JoCo’s Product Development Push Continues With 264,000-Sq.-Ft. Spec Space in Smithfield
Johnston County, N.C. – October 3, 2022. Johnston County Commissioners have unanimously approved a series of economic development incentives to support creation of a 264,000-sq.-ft. industrial building in Smithfield. The County will partner with a private development company in hopes of attracting an advanced manufacturer or life sciences operation to the high-quality speculative space.
“In today’s fast-moving economy, employers want industrial space equipped with modern amenities and ready for occupancy,” said R.S. “Butch” Lawter, Jr., chairman of the Johnston County Board of Commissioners. “This performance-based package of incentive grants will help facilitate the kind of real estate product Johnston County needs in order to stay competitive and continue generating high-wage jobs. We’re grateful for the creativity and hard work of our staff in ensuring our communities can continue embracing exciting economic opportunities when they come our way.”
The new facility will be located on a 25-acre Greenfield property off exit 93 of I-95. A private development company intends to invest approximately $30 million in the building and estimates it will be able to accommodate at least 25 jobs at wages comparable to those of other Johnston County life science and manufacturing operations. The performance-based incentive package includes an innovative new leasing mechanism that will give the county’s business recruiters flexibility in finding the ideal industrial tenant for the property while allowing the developer to manage some of its investment risks.
An economic impact analysis of the project by Dr. Michael Walden found that constructing the building will bring $15.1 million in immediate benefits to the local economy, while operations of the completed facility will add $23.2 million to the County’s annual gross domestic product (GDP). The site is expected to generate $255,575 in yearly tax revenues to county and municipal governments, according to the study by Dr. Walden, a Raleigh consultant and Distinguished Professor Emeritus of Economics at North Carolina State University.
“It’s vital that we continue maintaining a diverse inventory of quality, ready-to-go industrial real estate in Johnston County,” said Randy Jones, chairman of the Johnston County Economic Development Advisory Board. “This project takes advantage of the great visibility we get from I- 95, which is one of our greatest economic assets, as well as our network of leading private development partners. I commend our county commissioners for their leadership in making sure all our communities are open for business.”
“Clas A” refers to the most prestigious buildings competing for premier tenants, with rents above average for the area, according to the Building Owners and Managers Association (BOMA), a Washington, D.C.-based international trade association of commercial real estate professionals. Such buildings come with exceptional accessibility, high-quality finishes, state-of- the-art electrical, telecom, plumbing and other operating systems, and “a definite market presence,” BOMA’s website (www.boma.org) explains. Additional details of the Smithfield project and its specifications will be available to the public once the developer closes on its acquisition of the acreage, which is expected by the end of the year.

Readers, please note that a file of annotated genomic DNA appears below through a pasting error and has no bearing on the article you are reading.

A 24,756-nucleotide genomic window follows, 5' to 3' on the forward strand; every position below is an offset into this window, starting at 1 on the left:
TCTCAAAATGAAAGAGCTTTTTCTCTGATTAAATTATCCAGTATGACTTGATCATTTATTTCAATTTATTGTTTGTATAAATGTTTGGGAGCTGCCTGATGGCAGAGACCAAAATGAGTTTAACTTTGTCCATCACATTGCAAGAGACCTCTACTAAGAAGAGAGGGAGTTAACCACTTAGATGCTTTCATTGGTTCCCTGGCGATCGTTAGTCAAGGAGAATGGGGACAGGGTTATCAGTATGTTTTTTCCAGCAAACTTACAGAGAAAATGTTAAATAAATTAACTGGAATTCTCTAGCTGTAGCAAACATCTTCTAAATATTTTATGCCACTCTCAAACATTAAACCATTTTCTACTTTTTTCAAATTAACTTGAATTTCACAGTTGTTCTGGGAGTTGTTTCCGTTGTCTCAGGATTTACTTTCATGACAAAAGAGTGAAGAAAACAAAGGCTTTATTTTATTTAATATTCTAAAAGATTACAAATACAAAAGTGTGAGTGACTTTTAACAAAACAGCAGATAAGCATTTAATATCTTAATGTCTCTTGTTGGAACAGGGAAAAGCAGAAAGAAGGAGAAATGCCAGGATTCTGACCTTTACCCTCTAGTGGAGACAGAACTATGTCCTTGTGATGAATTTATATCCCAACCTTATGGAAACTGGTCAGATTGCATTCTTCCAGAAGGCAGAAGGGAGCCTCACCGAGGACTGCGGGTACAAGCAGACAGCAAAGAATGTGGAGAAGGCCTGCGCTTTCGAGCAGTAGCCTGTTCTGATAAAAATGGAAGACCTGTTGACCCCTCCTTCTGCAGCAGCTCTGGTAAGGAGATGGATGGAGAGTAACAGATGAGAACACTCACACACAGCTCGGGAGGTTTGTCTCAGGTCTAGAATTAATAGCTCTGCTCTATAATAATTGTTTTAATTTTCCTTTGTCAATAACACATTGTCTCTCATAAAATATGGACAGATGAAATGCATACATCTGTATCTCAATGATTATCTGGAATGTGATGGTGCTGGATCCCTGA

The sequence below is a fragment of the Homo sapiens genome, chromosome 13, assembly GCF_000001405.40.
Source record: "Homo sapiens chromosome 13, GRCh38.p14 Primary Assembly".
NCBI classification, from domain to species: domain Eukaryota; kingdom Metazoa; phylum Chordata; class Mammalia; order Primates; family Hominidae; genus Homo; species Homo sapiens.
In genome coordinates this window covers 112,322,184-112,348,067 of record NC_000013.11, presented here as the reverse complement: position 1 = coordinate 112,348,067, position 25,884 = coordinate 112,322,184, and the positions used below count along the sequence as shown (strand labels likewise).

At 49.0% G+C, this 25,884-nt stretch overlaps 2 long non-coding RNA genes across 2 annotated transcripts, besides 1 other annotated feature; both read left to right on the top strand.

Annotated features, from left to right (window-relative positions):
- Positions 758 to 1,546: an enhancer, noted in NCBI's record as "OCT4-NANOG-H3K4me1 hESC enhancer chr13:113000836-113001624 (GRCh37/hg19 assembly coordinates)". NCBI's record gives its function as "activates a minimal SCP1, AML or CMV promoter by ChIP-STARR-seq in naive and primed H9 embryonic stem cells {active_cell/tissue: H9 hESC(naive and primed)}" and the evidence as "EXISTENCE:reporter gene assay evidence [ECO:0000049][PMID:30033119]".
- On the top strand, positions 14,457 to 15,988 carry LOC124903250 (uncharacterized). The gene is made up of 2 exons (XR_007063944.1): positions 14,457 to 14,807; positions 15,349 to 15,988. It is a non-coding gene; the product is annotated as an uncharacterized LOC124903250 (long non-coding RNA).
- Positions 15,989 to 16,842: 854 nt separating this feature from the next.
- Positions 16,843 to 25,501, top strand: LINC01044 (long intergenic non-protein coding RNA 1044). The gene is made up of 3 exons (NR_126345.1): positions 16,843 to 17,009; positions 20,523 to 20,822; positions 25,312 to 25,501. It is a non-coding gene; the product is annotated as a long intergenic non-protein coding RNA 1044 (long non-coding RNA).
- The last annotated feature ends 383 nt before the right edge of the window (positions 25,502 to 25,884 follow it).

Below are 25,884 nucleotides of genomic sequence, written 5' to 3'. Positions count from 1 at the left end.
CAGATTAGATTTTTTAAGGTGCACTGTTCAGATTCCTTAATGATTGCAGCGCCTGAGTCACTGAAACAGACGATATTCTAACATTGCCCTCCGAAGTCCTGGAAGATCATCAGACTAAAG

“Our project pipeline remains very strong and we continue to receive inquiries from location consultants and allies every week regarding available sites and buildings,” said Chris Johnson, director of the Johnston County Economic Development Office. “Given the time and resources that go into developing Class A industrial product, we don’t have the luxury of complacency when it comes to keeping our real estate inventory aligned with the needs of growth-minded businesses.”
In fiscal year 2021-2022, Johnston’s office received 79 requests for information (RFIs) regarding active site-selection projects. But the office was able to fulfill only about half those requests owing to the absence of the type of industrial product prospects needed. Those numbers should improve as Johnston County partners with experienced national development firms to create ready-to-go space. Earlier this year, Raleigh-based Edgewater Ventures unveiled plans for more than half a million square-feet of Class A distribution space near the I-40/I-95 interchange in Benson.
“Seeing seasoned private developers interested in investing in Johnston County is encouraging evidence that the County’s economy stands on very solid ground,” Johnson said. “It also means we have to be proactive in controlling our destiny and making sure we’ve got a broadly diversified industrial landscape and prosperity that spreads into all our communities.”
The Johnston County Economic Development Office (JCEDO) facilitates value-added interaction between government, education and the private sector in encouraging and promoting job creation and economic investment in Johnston County. A unit of county government, JCEDO collaborates with local, regional and statewide partners and allies in providing confidential location assistance to businesses and technical support to the county’s 11 municipalities. Its menu of services includes customized digital mapping, labor and wage analysis, site readiness assistance and incentive packaging. For additional information, visit www.GrowWithJoCo.com